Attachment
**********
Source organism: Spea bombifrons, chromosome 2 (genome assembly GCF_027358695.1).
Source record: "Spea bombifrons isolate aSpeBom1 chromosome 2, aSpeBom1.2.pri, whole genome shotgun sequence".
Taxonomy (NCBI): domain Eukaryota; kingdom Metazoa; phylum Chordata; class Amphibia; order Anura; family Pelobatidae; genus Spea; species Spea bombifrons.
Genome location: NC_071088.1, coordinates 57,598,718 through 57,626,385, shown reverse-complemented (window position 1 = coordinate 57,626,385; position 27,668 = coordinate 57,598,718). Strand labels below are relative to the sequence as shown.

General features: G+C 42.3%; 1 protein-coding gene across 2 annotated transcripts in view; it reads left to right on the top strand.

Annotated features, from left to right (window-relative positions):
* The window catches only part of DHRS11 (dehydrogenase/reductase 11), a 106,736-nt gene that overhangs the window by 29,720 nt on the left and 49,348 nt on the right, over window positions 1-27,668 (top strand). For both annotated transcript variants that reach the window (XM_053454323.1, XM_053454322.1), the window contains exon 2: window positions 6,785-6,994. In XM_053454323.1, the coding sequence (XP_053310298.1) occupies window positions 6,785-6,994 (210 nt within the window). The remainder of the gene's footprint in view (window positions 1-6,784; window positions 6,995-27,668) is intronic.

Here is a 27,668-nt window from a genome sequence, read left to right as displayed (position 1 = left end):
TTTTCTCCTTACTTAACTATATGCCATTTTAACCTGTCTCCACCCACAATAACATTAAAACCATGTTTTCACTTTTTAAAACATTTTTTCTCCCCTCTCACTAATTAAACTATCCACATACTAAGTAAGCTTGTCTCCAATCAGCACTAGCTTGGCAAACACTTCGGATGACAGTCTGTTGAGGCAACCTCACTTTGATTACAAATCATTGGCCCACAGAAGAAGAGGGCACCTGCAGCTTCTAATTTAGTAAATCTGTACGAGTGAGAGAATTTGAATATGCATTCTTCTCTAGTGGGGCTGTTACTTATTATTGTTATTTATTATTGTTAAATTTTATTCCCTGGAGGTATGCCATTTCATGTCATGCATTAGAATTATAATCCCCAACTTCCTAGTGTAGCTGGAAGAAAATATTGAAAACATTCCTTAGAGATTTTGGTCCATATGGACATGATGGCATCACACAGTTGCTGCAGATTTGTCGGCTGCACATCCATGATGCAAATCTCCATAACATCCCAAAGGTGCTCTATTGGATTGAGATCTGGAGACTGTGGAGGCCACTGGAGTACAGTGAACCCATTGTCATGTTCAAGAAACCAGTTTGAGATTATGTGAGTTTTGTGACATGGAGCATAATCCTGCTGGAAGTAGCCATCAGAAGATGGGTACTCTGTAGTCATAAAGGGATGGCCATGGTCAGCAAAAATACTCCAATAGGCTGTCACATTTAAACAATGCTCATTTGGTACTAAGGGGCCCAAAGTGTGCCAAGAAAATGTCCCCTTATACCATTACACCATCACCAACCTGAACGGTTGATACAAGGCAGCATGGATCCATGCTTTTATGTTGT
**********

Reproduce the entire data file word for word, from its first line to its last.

Source organism: Spea bombifrons, chromosome 2 (genome assembly GCF_027358695.1).
Source record: "Spea bombifrons isolate aSpeBom1 chromosome 2, aSpeBom1.2.pri, whole genome shotgun sequence".
Taxonomy (NCBI): domain Eukaryota; kingdom Metazoa; phylum Chordata; class Amphibia; order Anura; family Pelobatidae; genus Spea; species Spea bombifrons.
Genome location: NC_071088.1, coordinates 57,598,718 through 57,626,385, shown reverse-complemented (window position 1 = coordinate 57,626,385; position 27,668 = coordinate 57,598,718). Strand labels below are relative to the sequence as shown.

General features: G+C 42.3%; 1 protein-coding gene across 2 annotated transcripts in view; it reads left to right on the top strand.

Annotated features, from left to right (window-relative positions):
* The window catches only part of DHRS11 (dehydrogenase/reductase 11), a 106,736-nt gene that overhangs the window by 29,720 nt on the left and 49,348 nt on the right, over window positions 1-27,668 (top strand). For both annotated transcript variants that reach the window (XM_053454323.1, XM_053454322.1), the window contains exon 2: window positions 6,785-6,994. In XM_053454323.1, the coding sequence (XP_053310298.1) occupies window positions 6,785-6,994 (210 nt within the window). The remainder of the gene's footprint in view (window positions 1-6,784; window positions 6,995-27,668) is intronic.

Here is a 27,668-nt window from a genome sequence, read left to right as displayed (position 1 = left end):
TTTTCTCCTTACTTAACTATATGCCATTTTAACCTGTCTCCACCCACAATAACATTAAAACCATGTTTTCACTTTTTAAAACATTTTTTCTCCCCTCTCACTAATTAAACTATCCACATACTAAGTAAGCTTGTCTCCAATCAGCACTAGCTTGGCAAACACTTCGGATGACAGTCTGTTGAGGCAACCTCACTTTGATTACAAATCATTGGCCCACAGAAGAAGAGGGCACCTGCAGCTTCTAATTTAGTAAATCTGTACGAGTGAGAGAATTTGAATATGCATTCTTCTCTAGTGGGGCTGTTACTTATTATTGTTATTTATTATTGTTAAATTTTATTCCCTGGAGGTATGCCATTTCATGTCATGCATTAGAATTATAATCCCCAACTTCCTAGTGTAGCTGGAAGAAAATATTGAAAACATTCCTTAGAGATTTTGGTCCATATGGACATGATGGCATCACACAGTTGCTGCAGATTTGTCGGCTGCACATCCATGATGCAAATCTCCATAACATCCCAAAGGTGCTCTATTGGATTGAGATCTGGAGACTGTGGAGGCCACTGGAGTACAGTGAACCCATTGTCATGTTCAAGAAACCAGTTTGAGATTATGTGAGTTTTGTGACATGGAGCATAATCCTGCTGGAAGTAGCCATCAGAAGATGGGTACTCTGTAGTCATAAAGGGATGGCCATGGTCAGCAAAAATACTCCAATAGGCTGTCACATTTAAACAATGCTCATTTGGTACTAAGGGGCCCAAAGTGTGCCAAGAAAATGTCCCCTTATACCATTACACCATCACCAACCTGAACGGTTGATACAAGGCAGCATGGATCCATGCTTTTATGTTGT